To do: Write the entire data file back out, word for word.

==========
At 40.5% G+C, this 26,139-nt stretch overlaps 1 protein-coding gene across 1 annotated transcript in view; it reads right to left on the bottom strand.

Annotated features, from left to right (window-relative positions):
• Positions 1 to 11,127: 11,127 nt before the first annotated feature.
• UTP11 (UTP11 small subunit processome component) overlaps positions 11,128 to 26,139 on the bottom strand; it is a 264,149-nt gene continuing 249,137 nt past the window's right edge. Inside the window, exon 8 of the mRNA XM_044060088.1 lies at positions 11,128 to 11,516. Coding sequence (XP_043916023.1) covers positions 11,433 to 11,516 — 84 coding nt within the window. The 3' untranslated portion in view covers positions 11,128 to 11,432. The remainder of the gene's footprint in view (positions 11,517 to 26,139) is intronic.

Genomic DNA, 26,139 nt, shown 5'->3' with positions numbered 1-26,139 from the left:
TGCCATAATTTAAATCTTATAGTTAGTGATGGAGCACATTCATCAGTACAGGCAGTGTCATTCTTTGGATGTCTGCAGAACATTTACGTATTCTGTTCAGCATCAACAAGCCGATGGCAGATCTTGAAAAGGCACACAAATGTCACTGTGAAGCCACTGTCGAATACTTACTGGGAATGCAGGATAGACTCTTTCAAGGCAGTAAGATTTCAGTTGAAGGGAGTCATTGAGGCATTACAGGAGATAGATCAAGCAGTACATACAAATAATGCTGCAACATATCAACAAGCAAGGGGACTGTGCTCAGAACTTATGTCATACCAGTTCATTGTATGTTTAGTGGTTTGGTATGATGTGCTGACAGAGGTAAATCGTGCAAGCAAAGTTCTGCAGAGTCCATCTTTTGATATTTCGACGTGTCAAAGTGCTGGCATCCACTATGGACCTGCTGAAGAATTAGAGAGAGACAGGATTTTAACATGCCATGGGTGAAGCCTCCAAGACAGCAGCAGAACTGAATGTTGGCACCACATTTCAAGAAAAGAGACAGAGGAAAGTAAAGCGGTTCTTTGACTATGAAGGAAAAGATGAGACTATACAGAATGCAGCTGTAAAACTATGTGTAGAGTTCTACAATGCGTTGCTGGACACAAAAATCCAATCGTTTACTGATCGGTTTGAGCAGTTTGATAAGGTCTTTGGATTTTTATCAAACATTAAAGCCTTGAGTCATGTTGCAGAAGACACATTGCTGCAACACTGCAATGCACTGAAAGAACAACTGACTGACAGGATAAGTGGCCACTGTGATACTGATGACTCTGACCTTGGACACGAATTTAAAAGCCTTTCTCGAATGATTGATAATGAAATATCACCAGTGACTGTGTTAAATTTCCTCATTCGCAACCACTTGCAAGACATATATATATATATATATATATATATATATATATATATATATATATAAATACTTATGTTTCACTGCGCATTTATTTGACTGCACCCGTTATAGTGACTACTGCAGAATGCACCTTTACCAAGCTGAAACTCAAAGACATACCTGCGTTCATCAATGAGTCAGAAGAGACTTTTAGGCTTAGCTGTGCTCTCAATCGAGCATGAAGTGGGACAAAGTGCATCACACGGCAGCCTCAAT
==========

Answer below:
At 40.5% G+C, this 26,139-nt stretch overlaps 1 protein-coding gene across 1 annotated transcript in view; it reads right to left on the bottom strand.

Annotated features, from left to right (window-relative positions):
• Positions 1 to 11,127: 11,127 nt before the first annotated feature.
• UTP11 (UTP11 small subunit processome component) overlaps positions 11,128 to 26,139 on the bottom strand; it is a 264,149-nt gene continuing 249,137 nt past the window's right edge. Inside the window, exon 8 of the mRNA XM_044060088.1 lies at positions 11,128 to 11,516. Coding sequence (XP_043916023.1) covers positions 11,433 to 11,516 — 84 coding nt within the window. The 3' untranslated portion in view covers positions 11,128 to 11,432. The remainder of the gene's footprint in view (positions 11,517 to 26,139) is intronic.

Genomic DNA, 26,139 nt, shown 5'->3' with positions numbered 1-26,139 from the left:
TGCCATAATTTAAATCTTATAGTTAGTGATGGAGCACATTCATCAGTACAGGCAGTGTCATTCTTTGGATGTCTGCAGAACATTTACGTATTCTGTTCAGCATCAACAAGCCGATGGCAGATCTTGAAAAGGCACACAAATGTCACTGTGAAGCCACTGTCGAATACTTACTGGGAATGCAGGATAGACTCTTTCAAGGCAGTAAGATTTCAGTTGAAGGGAGTCATTGAGGCATTACAGGAGATAGATCAAGCAGTACATACAAATAATGCTGCAACATATCAACAAGCAAGGGGACTGTGCTCAGAACTTATGTCATACCAGTTCATTGTATGTTTAGTGGTTTGGTATGATGTGCTGACAGAGGTAAATCGTGCAAGCAAAGTTCTGCAGAGTCCATCTTTTGATATTTCGACGTGTCAAAGTGCTGGCATCCACTATGGACCTGCTGAAGAATTAGAGAGAGACAGGATTTTAACATGCCATGGGTGAAGCCTCCAAGACAGCAGCAGAACTGAATGTTGGCACCACATTTCAAGAAAAGAGACAGAGGAAAGTAAAGCGGTTCTTTGACTATGAAGGAAAAGATGAGACTATACAGAATGCAGCTGTAAAACTATGTGTAGAGTTCTACAATGCGTTGCTGGACACAAAAATCCAATCGTTTACTGATCGGTTTGAGCAGTTTGATAAGGTCTTTGGATTTTTATCAAACATTAAAGCCTTGAGTCATGTTGCAGAAGACACATTGCTGCAACACTGCAATGCACTGAAAGAACAACTGACTGACAGGATAAGTGGCCACTGTGATACTGATGACTCTGACCTTGGACACGAATTTAAAAGCCTTTCTCGAATGATTGATAATGAAATATCACCAGTGACTGTGTTAAATTTCCTCATTCGCAACCACTTGCAAGACATATATATATATATATATATATATATATATATATATATATATATATAAATACTTATGTTTCACTGCGCATTTATTTGACTGCACCCGTTATAGTGACTACTGCAGAATGCACCTTTACCAAGCTGAAACTCAAAGACATACCTGCGTTCATCAATGAGTCAGAAGAGACTTTTAGGCTTAGCTGTGCTCTCAATCGAGCATGAAGTGGGACAAAGTGCATCACACGGCAGCCTCAAT